A large region of disturbed weather (Invest 97L)
, centered about 200 miles east of the northern Lesser Antilles Islands, is headed west to west-northwest at about 10 mph and will bring heavy rain showers and gusty winds to the northern Lesser Antilles Islands, Puerto Rico, and the Virgin Islands today through Tuesday. These showers can be seen on Martinique radar
this morning, and have increased considerably since yesterday, thanks to the presence of an upper level trough of low pressure making the atmosphere more unstable. This same trough is also bringing high wind shear
of 20 -25 knots, though, so development of 97L is not expected today. Recent satellite imagery
shows a large area of intense thunderstorms associated with 97L, but the activity is not well organized. The SHIPS model
predicts that wind shear over 97L will fall to the moderate range, 10 - 20 knots, Monday through Thursday. The ECMWF model continues to be the only model showing significant development 97L in the next seven days. The model predicts 97L will be near Puerto Rico
on Monday, the Dominican Republic on Tuesday, and Haiti on Wednesday, with the storm developing into a tropical depression on Thursday just north of Haiti, then moving northwards through the Turks and Caicos Islands and out to sea on Thursday. NHC is giving 97L a 10% chance of developing into a tropical depression by Tuesday, and has not tasked the Hurricane Hunters to fly into the storm over the next two days. 97L will move at about 10 mph through the islands today through Wednesday, bringing the potential for an extended 3-day period of heavy rains for the islands in its path. These rains may result in life-threatening flash flooding and mudslides in Puerto Rico and the Dominican Republic beginning on Monday, and for Haiti beginning on Tuesday. Flash flood watches are posted for the Virgin Islands and Puerto Rico today.Figure 1.
Morning satellite image of Invest 97L.Flood waters receding in northeastern North Carolina
Flood waters are receding in northeastern North Carolina, where the Cashie River in Windsor
caused major flooding that put many homes under five feet of water. North Carolina was deluged by more than twenty inches of rain in some regions over the past week, due to tropical moisture streaming northwards in advance of Tropical Storm Nicole. Representatives from Portlight.org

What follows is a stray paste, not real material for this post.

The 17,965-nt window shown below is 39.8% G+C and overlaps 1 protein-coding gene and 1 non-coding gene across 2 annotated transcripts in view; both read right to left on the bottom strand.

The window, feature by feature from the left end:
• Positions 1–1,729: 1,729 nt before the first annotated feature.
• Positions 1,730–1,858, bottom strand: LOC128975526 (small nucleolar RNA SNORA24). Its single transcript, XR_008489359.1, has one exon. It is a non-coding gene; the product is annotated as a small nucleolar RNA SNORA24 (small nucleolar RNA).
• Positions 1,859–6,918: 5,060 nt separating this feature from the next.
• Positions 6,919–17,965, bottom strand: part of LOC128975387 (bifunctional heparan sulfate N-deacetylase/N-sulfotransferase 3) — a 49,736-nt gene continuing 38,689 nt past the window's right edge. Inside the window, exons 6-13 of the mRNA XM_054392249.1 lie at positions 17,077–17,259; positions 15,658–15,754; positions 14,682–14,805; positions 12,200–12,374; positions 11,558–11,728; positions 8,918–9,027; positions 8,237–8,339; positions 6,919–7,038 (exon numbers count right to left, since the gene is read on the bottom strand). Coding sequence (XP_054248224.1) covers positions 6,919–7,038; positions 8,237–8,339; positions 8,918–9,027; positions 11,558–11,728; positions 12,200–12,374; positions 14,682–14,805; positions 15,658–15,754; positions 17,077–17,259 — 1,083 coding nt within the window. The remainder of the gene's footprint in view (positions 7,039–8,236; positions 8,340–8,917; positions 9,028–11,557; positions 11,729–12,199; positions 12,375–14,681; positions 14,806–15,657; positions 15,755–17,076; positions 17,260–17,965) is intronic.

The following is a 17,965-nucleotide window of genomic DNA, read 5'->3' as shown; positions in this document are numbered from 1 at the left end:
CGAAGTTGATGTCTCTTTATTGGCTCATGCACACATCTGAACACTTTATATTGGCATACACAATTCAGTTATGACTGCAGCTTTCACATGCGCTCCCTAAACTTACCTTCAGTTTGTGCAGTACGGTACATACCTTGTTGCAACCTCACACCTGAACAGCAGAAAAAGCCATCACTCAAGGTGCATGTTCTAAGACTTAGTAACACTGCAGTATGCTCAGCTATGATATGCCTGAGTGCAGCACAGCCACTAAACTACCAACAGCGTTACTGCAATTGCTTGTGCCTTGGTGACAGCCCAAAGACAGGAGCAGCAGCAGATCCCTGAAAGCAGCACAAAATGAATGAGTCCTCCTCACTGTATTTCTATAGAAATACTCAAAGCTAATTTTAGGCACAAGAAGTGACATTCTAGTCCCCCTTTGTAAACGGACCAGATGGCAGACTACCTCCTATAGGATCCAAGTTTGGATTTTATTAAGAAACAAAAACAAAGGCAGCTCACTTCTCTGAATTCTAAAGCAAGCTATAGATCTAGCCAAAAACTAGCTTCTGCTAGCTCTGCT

are surveying the hardest-hit areas of North Carolina to begin identifying needs in the wake of the flooding. Portlight expects to perform the first deployment of their new relief trailer within the next few days and send a truck loaded with water, food and personal hygiene supplies. You can follow their progress via the Portlight.org blog.
Our new Weather Extreme blogger, Christopher C. Burt, has posted
a comparison of the maximum rainfall totals in each state affected by Hurricane Floyd of 1999, and this weeks extreme rainfall event, which he dubs "Super-Rainstorm Nicole." The two storms were very similar in the amount of rain they dumped, and we are very fortunate that moderate drought conditions preceded the arrival of this week's storm, or else billions in damage would have resulted.Figure 2.
Rainfall for the 7-day period ending at 8am EDT this morning shows the remarkable accumulations that fell in association with the tropical moisture ahead of Tropical Storm Nicole. Image credit: NOAA.Elsewhere in the tropics
An area of disturbed weather near 9N, 44W is fairly close to having a closed circulation, as seen on a 8:04am EDT pass by the ASCAT satellite.
However, satellite imagery
shows only a limited amount of heavy thunderstorms, and there is plenty of dry air in the vicinity that is interfering with development. The disturbance is headed to the northwest, and the computer models predict the disturbance will not affect any land areas for at least the next seven days. NHC is giving the disturbance a 10% chance of developing into a tropical depression by Tuesday.Next update
I'll have an update Monday morning.